November 13, 2015

4 Min Read
What Is Compressibility?
Photo 1: Compressibility tester

I would like to begin this discussion by first congratulating Dr. John Carson of Jenike & Johanson on his lifetime achievement award recently received at the AICHE meeting in Salt Lake City, UT. I worked with John for 23 years at J&J and regard him as a mentor. John encouraged me to obtain my mechanical engineering degree and supported me throughout the process and my career at J&J. One of the toughest decisions I ever had to make was to leave J&J in order to eventually found Solids Handling Technologies. Thank you, John, for your inspiration and encouragement.
In previous articles, we discussed cohesive arching that can occur in a bin or hopper. In others, we discussed wall friction and its effects on hopper wall slopes required to ensure mass flow (flow along the walls). An important factor in determining the above bin design parameters is the compressibility of the material to be handled.
The bulk solids handling industry describes compressibility as a measure of the relative volume change of a solid as a response to a pressure (or mean stress) change. In other words, a material’s compressibility is its bulk density/pressure relationship. The bulk density of your product is determined as it undergoes the range of pressures or solids loading experienced due to flow in a bin. Sometimes, bulk density is expressed as loose density or packed density. However, there are more than two values of bulk density. Solids are compressible and experience bulk density changes over a range of solids pressure.
Photo 1 shows a compressibility tester that is composed of a 2.5-in.-diam cell that is 0.75 in. deep, that is loosely filled with product. A cover, dial gauge (used to measure the distance the material deflects or compacts), and weight hanger are applied. Weights are then individually stacked on the weight hanger and the deflection height recorded. Because the cell’s cross-sectional area and material height at each weight level are determined. Measuring the weight of the product in the cup allows us to calculate the bulk density, lb/cu ft, as a function of pressure applied. A materials bulk density can be expressed on a plot such as that shown in Photo 2.
Compressibility is affected by your material’s moisture content, particle size, elasticity, and temperature. While the compressibility test is a rather simple test, the information gathered during testing is used in many ways to identify your material's flow properties, as discussed here:

1. Cohesive properties. Bulk density values are used in the calculation of opening sizes required to prevent arching and ratholing. Cohesive properties are measured using a bench scale laboratory testing device like a Jenike Shear Tester. This device is used to determine a material’s “Flow Function” (cohesive strength/pressure relationship).

2. Wall friction angle. Your material's bulk density is used in the calculation of hopper wall pressures (the pressure exerted by the material normal to the hopper wall). These pressures are subsequently used to predict the wall friction angle that develops between the material and a sample of wall surface, which subsequently yields the recommended hopper slope for mass flow. Wall friction values are expressed as a wall friction angle or coefficient of sliding friction. The lower the coefficient of sliding friction, the less steep the hopper walls need to be to ensure mass flow.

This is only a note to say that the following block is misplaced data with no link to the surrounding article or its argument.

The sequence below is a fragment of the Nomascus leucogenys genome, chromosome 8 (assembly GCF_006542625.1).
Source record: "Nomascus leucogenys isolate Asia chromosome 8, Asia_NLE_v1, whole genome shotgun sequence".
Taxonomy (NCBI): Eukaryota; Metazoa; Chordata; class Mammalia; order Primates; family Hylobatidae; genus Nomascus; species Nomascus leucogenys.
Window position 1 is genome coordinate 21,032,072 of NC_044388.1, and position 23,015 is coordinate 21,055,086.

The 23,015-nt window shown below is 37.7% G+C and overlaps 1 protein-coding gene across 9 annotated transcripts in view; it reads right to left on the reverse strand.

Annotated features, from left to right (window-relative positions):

3. Loads on walls. Bulk density directly affects the pressures acting on the walls of a hopper. Forces acting within the hopper are more accurately determined by determining the bulk density/pressure relationship. Solids flowing in mass flow exhibit a pressure distribution similar to the one shown in Photo 3. Here, the solids pressure increases in the constant cross-sectional area, cylindrical section. At the transition between the cylinder and the hopper, as the material now has to converge into a decreasing cross-sectional area (hopper), it densifies. Here a high peak pressure occurs that quickly diminishes as it travels to the hopper apex.

4. Loads on feeders. Knowing a material’s range of density allows you to predict the solids loads that will be applied to any feeding device or gate attached to the outlet of the hopper (see Photo 4). Keep in mind that the pressures at the outlet of a mass flow hopper are typically low, as head pressure is reduced due to shear along the walls.

An accurate determination of your product's compressibility provides important information that can affect your hopper and feeder design criteria significantly.

    Joseph Marinelli is a consulting engineer and president of Solids Handling Technologies. He has been providing testing and consulting services since 1972. As a former consultant with Jenike & Johanson Inc., he has years of experience testing powders and designing bins and feeders for reliable flow. He lectures frequently on the topic of powder handling and has published several papers, including an article in a chemical encyclopedia and two in a food powder book. For more information, call 803-802-5527 or email [email protected].

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